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Friday, October 22, 2010

Google Bags Billions -

GOOGLE CUT its taxes by $3.1 billion (€2.2 billion) in the last three years by using a strategy known as the “Double Irish”, under which it shuttled foreign profits through its Irish operation to Bermuda.

Google’s “income shifting” helped reduce its overseas tax rate to 2.4 per cent, the lowest of the top five US technology companies, according to regulatory filings in six countries.

Google’s tax reduction method takes advantage of Irish tax law to legally move profits in and out of subsidiaries here, eventually lodging them in island havens that levy no corporate income taxes.

Companies that use the “Double Irish” arrangement – so named because it relies on two Irish companies – avoid taxes at home and abroad.

Facebook is preparing a similar structure that will send earnings from Ireland to the Cayman Islands, according to its filings in the Caymans and Ireland.

The strategy yesterday attracted criticism in the US, which is struggling to close a projected $1.4 trillion budget gap. The US has a corporate tax rate of 35 per cent.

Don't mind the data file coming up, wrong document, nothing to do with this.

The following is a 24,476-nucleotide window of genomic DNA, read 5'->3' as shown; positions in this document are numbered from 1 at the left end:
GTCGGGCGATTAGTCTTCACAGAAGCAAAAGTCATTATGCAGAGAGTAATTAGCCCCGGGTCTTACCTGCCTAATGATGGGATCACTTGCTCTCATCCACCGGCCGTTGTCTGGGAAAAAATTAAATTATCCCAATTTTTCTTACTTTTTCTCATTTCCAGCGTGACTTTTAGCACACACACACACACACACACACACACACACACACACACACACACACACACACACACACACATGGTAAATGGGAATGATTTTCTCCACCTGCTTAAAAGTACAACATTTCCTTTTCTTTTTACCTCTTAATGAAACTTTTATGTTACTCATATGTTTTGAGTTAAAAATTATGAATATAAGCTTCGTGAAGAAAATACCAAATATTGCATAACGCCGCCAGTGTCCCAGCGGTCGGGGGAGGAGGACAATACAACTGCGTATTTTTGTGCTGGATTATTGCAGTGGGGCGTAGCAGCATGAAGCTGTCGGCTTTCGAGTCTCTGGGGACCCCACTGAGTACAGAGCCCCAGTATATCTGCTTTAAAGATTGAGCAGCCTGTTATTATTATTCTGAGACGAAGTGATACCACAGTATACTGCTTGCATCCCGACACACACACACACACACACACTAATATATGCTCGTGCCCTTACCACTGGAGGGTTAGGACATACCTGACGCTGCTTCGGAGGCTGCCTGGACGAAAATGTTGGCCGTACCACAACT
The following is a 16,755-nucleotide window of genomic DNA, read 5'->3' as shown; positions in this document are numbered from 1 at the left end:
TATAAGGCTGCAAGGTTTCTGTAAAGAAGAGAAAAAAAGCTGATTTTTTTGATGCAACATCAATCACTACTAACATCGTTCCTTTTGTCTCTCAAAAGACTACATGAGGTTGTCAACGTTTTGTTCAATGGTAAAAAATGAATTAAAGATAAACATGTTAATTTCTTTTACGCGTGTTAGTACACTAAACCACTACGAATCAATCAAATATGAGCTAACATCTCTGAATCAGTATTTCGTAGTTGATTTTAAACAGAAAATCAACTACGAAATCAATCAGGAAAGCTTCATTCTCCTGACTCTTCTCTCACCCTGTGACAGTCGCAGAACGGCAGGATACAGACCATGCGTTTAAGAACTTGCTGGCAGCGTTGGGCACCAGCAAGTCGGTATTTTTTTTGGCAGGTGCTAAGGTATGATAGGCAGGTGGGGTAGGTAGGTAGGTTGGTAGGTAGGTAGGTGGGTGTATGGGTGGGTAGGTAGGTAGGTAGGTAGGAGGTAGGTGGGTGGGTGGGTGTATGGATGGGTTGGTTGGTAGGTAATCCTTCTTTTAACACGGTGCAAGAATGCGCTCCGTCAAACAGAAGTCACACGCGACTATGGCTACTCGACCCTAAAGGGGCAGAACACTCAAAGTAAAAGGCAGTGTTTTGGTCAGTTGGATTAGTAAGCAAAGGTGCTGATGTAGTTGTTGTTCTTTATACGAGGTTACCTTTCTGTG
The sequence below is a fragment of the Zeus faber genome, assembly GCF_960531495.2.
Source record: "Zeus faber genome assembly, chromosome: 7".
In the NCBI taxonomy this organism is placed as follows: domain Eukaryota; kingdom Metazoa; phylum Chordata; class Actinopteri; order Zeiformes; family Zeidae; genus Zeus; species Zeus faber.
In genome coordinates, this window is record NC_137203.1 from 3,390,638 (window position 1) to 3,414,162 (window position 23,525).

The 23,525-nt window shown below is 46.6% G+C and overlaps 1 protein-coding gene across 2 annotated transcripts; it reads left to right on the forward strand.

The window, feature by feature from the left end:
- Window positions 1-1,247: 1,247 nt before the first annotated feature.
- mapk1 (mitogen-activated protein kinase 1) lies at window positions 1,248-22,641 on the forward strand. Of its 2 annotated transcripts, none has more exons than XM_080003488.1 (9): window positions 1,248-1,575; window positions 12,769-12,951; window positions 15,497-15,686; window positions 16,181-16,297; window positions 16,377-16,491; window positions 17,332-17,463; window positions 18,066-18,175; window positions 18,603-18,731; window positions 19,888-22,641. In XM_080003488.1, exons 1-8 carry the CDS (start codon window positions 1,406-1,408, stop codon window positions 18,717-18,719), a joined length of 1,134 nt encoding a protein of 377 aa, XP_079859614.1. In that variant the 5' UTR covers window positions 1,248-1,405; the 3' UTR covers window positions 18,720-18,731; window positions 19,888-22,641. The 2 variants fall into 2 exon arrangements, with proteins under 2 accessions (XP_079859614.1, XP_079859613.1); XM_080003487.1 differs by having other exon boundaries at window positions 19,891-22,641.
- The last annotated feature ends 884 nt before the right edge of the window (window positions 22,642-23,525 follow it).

The tactics of Google, which employs almost 2,000 people in Dublin, and Facebook depend on “transfer pricing” – paper transactions among a company’s subsidiaries that allow for the allocation of income to tax havens while attributing expenses to higher-tax countries.

International income shifting helped cut Google’s overall effective tax rate to 22.2 per cent last year. The company also shifted income through the Netherlands, in a technique known as the “Dutch Sandwich” because it sees the country acting as a stopover between two other jurisdictions.

“It’s remarkable that Google’s effective rate is that low,” said Martin Sullivan, a tax economist who formerly worked for the US treasury department.

A spokesman for the Department of Finance declined to comment specifically on Google’s strategies.

“Ireland always seeks to ensure that the profits charged in Ireland fully reflect the functions, assets and risks located here by multinational groups,” he said.

A Google spokeswoman said that the firm’s practices were “very similar to those at countless other global companies” operating across a wide range of industries.

Google’s Irish business provides technical, sales and operations support to customers in more than 50 countries. Last year, the Dublin-based company posted profits of €47.5 million, up almost fivefold on the previous 12 months.

Google paid taxes of € 18.3 million in Ireland last year, up from €8.1 million in 2008.

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